Friday, June 18, 2010

The Gulf Cleanup: Government Incompetence?

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Beyond the context of an objective, competence cannot be measured.  For example, imagine a case in which a large tree is to be brought down in a short time and with a minimum human effort; here, we have defined an objective.  Next, imagine three woodcutters, each given his choice of tools for the purpose of felling the tree.  The workman who chooses a power chainsaw will be seen as more competent than one who chooses and axe.  The one who chooses a scout knife will be seen as least competent.

Saturday, June 12, 2010

Liberalism: Thinking Inside The Closed Loop

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The essential problem at the core of liberalism is faith-based epistemology. (1)  It is not a problem at the personal level where a set of strongly held core beliefs may be a great source of security, comfort, confidence and -- above all -- a sense of control in evaluating and understanding the self and the world.  It is an enormous problem, however, where there is no openness to the consideration of facts that conflict with pre-conceived beliefs. When verifiable realities are rejected in favor of a rigid system of ideological verities, survival and prosperity are inevitably at peril.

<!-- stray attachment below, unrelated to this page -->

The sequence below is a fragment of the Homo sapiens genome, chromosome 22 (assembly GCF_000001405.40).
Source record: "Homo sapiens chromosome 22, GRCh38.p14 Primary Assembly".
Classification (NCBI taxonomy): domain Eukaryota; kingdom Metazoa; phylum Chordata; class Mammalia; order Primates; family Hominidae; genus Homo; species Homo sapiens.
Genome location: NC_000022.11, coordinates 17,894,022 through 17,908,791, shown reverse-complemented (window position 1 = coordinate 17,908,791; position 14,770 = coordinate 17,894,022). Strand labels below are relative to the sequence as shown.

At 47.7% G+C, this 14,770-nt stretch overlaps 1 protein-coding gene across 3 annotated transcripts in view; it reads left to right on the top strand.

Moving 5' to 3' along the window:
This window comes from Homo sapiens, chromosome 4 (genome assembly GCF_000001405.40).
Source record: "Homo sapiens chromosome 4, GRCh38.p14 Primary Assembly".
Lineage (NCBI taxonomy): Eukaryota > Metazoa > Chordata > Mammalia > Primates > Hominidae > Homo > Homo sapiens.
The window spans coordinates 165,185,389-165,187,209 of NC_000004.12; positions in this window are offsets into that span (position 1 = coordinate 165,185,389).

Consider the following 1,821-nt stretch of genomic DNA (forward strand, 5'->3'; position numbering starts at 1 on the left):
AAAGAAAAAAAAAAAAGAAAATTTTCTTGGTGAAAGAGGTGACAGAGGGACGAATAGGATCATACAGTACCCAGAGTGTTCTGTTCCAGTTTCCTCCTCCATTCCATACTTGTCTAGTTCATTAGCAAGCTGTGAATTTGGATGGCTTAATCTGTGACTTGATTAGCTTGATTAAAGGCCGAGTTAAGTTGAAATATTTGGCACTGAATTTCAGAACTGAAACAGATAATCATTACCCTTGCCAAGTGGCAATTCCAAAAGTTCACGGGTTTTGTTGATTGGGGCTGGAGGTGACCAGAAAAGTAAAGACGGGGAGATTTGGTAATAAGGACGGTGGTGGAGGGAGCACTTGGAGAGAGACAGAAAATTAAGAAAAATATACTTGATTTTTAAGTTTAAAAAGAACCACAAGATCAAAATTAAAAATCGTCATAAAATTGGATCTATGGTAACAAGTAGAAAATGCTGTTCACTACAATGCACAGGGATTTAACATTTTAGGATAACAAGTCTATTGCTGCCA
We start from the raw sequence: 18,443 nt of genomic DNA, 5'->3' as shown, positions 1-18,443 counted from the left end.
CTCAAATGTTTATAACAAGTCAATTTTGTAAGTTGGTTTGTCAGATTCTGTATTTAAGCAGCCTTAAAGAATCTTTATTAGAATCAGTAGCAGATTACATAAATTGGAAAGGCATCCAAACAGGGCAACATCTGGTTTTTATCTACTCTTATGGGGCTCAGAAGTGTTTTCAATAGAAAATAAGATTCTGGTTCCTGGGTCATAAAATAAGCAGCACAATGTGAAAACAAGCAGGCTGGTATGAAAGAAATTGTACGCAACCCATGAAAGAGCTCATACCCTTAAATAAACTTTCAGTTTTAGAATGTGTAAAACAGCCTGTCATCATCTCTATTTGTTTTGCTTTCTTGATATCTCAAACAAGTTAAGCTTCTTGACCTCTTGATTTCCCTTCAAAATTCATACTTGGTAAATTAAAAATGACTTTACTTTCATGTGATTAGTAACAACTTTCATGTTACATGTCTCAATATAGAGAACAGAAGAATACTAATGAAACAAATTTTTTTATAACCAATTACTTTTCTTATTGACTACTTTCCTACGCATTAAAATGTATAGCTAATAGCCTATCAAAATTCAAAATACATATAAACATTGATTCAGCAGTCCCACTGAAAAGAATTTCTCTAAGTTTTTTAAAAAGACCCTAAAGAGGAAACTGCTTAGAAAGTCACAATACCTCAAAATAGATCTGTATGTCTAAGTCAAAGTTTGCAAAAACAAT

Thursday, June 10, 2010

The Fundamental Significance of the Tea Party Phenomenon

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O.K., the title seems pretentious; the use of the word "fundamental" in context may suggest that I am laying claim to some special insight. Maybe, maybe not. That's for the reader to decide.
In short, I think what is most important in the Tea Party movement is unity; unity that transcends, and may ultimately overcome, the politically-driven balkanization of America. (1)
This unity, as I see it, is certainly not a lock-step agreement on most issues, but it seems clear that there is a consensus on certain principles, ideas and approaches strong enough to trump other areas of disagreement.  It is the unity suggested by e pluribus unum.